Objects

The items in this online exhibition evoke the stories of American women through the ages.
Click on any image to begin.

Industrial Toxicology, 1949, and photos of its authors, Alice Hamilton and Harriet L. Hardy, 1957

  Photos by Kevin Grady/Radcliffe Institute

Photos by Kevin Grady/Radcliffe Institute

67B_industrial-toxicology_DSC4086_web_4x3_photo by Kevin Grady_Radcliffe Institute_courtesy of Schlesinger Library.jpg
67c_industrial-toxicology-Harriet-Hardy_DSC6804_web_4x3.jpg
 

Dr. Alice Hamilton (1869–1970) wrote Industrial Toxicology in 1934 and teamed up with Dr. Harriet L. Hardy (1906–1993) for this expanded second edition in 1949. Both women battled resistance to women in medicine to pioneer the study of industrial toxins, leading to improvements in workplace safety. In its 17th edition, Hamilton and Hardy’s Industrial Toxicology, as it is now called, still serves as a key resource for industry regulators, lawyers, and scientists.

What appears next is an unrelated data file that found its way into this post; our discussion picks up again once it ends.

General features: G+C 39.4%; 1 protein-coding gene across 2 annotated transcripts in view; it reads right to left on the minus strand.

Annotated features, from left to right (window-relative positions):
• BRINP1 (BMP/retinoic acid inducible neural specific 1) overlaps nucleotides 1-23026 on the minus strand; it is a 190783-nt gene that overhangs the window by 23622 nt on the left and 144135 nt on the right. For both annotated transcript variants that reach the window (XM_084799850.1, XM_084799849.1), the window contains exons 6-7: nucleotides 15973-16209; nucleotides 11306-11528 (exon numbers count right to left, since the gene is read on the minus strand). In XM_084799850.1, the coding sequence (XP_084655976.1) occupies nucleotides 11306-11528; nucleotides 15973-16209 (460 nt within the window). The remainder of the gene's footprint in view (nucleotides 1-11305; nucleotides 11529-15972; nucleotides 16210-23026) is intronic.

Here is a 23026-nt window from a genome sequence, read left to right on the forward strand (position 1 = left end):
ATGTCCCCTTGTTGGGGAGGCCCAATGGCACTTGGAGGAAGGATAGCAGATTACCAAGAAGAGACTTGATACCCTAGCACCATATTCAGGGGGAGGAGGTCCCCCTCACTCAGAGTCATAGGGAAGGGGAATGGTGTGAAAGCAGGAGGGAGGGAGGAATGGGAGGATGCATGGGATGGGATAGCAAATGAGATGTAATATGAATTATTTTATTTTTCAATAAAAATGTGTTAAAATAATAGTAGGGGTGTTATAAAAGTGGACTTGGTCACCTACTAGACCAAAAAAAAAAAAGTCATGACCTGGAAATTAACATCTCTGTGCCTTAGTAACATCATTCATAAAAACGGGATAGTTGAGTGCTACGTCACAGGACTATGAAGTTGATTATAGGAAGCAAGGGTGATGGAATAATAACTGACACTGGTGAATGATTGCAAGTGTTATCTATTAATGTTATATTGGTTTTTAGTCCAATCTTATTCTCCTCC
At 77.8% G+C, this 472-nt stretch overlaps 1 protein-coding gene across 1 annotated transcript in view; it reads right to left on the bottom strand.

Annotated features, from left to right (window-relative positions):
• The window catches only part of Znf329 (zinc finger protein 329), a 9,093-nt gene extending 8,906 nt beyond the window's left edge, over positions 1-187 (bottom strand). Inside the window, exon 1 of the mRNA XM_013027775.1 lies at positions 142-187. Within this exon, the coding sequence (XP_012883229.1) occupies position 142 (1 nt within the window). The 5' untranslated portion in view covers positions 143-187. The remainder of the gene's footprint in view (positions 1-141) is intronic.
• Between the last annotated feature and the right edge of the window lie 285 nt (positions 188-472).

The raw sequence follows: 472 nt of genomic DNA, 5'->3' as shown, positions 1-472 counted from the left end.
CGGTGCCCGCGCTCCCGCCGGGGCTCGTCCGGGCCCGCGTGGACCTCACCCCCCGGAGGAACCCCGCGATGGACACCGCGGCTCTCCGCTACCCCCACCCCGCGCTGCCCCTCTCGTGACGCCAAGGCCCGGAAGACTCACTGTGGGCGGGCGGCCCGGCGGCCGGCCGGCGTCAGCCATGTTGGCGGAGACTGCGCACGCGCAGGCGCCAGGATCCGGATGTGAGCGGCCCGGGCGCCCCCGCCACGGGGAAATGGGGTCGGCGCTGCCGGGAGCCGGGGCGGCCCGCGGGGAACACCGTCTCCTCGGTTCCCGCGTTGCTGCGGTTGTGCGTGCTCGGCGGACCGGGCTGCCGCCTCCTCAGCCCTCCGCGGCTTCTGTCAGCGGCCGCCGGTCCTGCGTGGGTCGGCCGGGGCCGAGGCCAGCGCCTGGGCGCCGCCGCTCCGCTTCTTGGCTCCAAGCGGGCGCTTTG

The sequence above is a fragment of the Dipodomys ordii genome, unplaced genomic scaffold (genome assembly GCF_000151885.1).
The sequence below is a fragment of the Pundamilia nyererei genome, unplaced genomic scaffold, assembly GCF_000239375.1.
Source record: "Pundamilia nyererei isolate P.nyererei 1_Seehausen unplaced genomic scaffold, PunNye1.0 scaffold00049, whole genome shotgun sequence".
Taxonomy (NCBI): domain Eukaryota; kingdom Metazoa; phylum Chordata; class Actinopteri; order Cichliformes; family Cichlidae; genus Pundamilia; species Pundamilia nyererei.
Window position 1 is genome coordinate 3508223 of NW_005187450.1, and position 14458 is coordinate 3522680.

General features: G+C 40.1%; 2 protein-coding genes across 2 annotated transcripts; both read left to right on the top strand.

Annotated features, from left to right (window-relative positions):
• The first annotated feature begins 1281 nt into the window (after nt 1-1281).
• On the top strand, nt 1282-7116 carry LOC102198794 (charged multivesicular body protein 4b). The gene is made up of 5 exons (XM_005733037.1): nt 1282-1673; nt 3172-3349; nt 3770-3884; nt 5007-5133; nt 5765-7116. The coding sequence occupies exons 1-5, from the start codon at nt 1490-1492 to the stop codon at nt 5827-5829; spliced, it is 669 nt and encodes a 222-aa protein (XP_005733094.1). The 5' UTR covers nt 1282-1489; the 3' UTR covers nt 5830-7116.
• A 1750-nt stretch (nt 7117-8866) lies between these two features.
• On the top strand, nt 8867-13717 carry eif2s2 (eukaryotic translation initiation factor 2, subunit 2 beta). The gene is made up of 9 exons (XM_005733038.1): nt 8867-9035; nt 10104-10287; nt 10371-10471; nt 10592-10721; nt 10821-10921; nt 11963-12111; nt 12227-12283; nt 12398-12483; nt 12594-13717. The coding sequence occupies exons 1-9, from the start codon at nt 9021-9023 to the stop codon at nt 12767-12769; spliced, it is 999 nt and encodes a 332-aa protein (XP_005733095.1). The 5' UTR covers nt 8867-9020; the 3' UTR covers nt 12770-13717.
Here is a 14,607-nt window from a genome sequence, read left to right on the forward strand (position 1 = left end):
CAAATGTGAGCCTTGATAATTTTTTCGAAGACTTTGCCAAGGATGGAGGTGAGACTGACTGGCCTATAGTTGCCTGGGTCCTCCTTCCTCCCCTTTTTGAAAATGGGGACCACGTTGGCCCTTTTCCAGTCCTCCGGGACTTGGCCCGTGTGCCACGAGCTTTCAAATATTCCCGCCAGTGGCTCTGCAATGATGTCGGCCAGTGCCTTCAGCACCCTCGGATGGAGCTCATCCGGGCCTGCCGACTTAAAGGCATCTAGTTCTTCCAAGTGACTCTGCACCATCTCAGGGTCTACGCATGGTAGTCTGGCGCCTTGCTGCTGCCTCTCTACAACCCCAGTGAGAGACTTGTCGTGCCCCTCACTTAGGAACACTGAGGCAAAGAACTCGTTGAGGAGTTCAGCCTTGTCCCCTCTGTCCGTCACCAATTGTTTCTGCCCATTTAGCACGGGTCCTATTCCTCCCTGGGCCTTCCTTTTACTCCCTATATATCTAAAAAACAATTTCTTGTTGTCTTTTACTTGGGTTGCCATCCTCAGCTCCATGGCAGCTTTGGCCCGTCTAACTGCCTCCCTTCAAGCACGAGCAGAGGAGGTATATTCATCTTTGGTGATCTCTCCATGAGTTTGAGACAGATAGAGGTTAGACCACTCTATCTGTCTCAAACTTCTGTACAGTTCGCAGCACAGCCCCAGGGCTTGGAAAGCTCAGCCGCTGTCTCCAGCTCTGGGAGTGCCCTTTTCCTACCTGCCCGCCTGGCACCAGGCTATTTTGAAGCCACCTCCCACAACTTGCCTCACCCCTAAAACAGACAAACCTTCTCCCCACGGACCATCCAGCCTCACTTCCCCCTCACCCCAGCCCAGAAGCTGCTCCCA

Alice Hamilton Papers; Harriet Louise Hardy Papers; Hamilton, Alice and Harriet L. Hardy, Industrial Toxicology, New York: P.B. Hoeber, 1949

Catalog record:

http://id.lib.harvard.edu/alma/990006049540203941/catalog

http://id.lib.harvard.edu/alma/990060106920203941/catalog

http://id.lib.harvard.edu/alma/990024455540203941/catalog

Learn more:

See the Library's research guide to women in medicine.

 
Heather Min